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VAT lottery bears first fruitsThe biggest benefit is raising awareness, observers agree
19 May 2014 Radka Minarechová Business
EARLY calculations by state economists show that the real impact of the receipt lottery on the collection of value-added tax will be some €8 million a year, just a fraction of the income that already goes into the state’s coffers. Analysts, however, say that using the lottery to boost tax revenue is secondary to raising awareness of paying taxes and encouraging people to ask for receipts, says Martin Filko, head of the Financial Policy Institute (IFP), which is run by the Finance Ministry.
“Our aim was to spread the idea that it is normal to pay taxes and not to avoid them,” Filko told the press on May 12.
The National Receipt Lottery, launched on September 16, 2013, encourages Slovaks to collect receipts from their purchases in shops and restaurants and for services and enter them into a national lottery, with the possibility of winning thousands of euros. So far, nearly 65 million receipts from 450,000 people worth €774 million have been registered.
The lottery’s creators, when introducing it in August 2013, said it would curb VAT evasion estimated at hundreds of millions of euros per year, mostly through its educational potential.
In addition to encouraging people to ask for receipts, the lottery helps to reveal fraudulent practices among entrepreneurs. If customers cannot register a receipt from a shop or vendor, they can file a motion with the Financial Administration (FA), which will inspect the premises and its cash register. The number of such motions increased from 298 between March and August 2013 to 5,765 between September 2013 and April 2014, according to data the FA provided to The Slovak Spectator.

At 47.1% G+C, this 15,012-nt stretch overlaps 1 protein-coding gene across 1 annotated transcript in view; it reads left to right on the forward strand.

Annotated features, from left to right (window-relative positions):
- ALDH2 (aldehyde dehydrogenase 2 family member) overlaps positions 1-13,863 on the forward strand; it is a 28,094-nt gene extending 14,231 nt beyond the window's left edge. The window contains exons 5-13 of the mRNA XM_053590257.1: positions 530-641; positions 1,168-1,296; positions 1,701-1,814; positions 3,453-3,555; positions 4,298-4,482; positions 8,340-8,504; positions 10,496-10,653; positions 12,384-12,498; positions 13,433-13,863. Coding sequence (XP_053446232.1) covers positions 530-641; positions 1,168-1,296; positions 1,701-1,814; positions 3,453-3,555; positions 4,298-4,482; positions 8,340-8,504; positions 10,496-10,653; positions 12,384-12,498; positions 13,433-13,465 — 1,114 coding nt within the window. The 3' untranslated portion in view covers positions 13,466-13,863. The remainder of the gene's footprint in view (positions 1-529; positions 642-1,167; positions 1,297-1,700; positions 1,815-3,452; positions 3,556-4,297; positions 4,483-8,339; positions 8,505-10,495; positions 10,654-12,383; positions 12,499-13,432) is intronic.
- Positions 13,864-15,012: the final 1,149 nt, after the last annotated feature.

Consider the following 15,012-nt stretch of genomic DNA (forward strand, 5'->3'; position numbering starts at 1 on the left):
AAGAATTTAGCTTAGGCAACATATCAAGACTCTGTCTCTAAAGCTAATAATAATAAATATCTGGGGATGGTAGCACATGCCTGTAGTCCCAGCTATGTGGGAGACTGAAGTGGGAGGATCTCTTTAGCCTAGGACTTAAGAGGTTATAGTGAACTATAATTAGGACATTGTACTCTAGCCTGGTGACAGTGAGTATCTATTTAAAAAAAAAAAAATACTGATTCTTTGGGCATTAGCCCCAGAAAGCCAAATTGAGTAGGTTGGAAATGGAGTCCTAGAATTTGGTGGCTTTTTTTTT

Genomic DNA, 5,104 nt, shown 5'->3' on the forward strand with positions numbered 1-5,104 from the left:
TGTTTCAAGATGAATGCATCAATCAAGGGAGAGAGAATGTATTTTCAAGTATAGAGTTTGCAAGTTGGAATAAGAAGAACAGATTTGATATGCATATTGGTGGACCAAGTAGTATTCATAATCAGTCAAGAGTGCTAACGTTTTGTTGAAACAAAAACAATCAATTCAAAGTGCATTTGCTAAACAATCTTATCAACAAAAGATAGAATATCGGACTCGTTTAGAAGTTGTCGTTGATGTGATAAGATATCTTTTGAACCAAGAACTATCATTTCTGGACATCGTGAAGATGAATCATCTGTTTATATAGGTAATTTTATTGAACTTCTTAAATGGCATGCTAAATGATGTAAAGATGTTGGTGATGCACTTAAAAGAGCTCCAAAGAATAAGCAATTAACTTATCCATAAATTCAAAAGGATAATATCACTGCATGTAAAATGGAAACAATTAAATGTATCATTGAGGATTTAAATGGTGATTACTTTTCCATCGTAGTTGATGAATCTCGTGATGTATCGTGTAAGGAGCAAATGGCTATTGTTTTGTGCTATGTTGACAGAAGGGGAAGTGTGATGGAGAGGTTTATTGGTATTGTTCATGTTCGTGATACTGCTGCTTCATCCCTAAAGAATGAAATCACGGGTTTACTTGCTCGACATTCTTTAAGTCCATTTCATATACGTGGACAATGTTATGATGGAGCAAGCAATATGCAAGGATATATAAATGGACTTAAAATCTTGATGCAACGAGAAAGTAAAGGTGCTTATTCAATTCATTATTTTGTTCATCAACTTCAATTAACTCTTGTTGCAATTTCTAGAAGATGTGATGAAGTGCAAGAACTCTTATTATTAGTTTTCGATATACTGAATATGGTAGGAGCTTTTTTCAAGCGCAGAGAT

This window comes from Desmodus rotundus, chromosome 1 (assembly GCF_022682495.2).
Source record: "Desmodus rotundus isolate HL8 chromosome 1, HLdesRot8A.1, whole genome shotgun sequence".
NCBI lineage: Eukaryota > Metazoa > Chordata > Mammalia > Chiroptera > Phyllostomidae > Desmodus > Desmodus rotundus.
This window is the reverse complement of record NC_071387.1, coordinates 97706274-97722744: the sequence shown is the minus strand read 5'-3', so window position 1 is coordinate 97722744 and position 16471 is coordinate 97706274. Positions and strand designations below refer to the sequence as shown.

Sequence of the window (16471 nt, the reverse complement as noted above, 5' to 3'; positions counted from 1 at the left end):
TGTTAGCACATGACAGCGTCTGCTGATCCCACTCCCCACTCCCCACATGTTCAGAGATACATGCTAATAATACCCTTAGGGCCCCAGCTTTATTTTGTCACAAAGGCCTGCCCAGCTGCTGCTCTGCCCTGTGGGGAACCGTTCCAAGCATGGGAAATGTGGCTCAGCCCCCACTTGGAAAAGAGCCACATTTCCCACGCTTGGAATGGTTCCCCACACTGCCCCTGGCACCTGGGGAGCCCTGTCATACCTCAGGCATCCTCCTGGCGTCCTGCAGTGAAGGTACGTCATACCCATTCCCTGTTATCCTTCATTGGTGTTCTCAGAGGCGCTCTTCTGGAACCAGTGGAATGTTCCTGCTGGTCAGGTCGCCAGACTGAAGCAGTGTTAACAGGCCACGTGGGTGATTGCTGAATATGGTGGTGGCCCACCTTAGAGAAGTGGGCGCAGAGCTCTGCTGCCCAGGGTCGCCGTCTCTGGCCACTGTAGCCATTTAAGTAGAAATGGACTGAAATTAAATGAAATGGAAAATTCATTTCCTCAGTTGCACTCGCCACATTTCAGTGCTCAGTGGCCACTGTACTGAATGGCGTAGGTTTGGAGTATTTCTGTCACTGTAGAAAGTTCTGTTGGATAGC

Patrícia Macíková, spokesperson for FA, said that fewer entrepreneurs are trying to skirt the law on the use of electronic cash registers.
By issuing a valid receipt, entrepreneurs confirm that they are running their business honestly and that they are not trying to deceive their customers, Rastislav Čépe, spokesperson for Tipos, the state-run company that runs the lottery, told The Slovak Spectator.
Lottery as a supportive measure
According to Filko, it is very hard to assess the benefits of the receipt lottery on VAT collection. The state imposed several measures to fight tax evasion that contributed to an annual increase in VAT revenues by €289 million in 2013. This may be the result of a combination of these measures, Filko explained.
“The lottery is, first of all, a successful popularisation tool, which massively promotes other very successful tools that improve tax collection in Slovakia,” Filko added.
The first estimates, which the IFP based on comparing the increase in sales of retail trade and restaurants in the third and fourth quarter of 2013, show that the receipt lottery could contribute some €7-8 million a year. This may, however, change when the IFP receives more information.
Matúš Pošvanc, an analyst with the F. A. Hayek Foundation, also considers the lottery a supplementary measure that will “discourage some entrepreneurs from avoiding taxes”.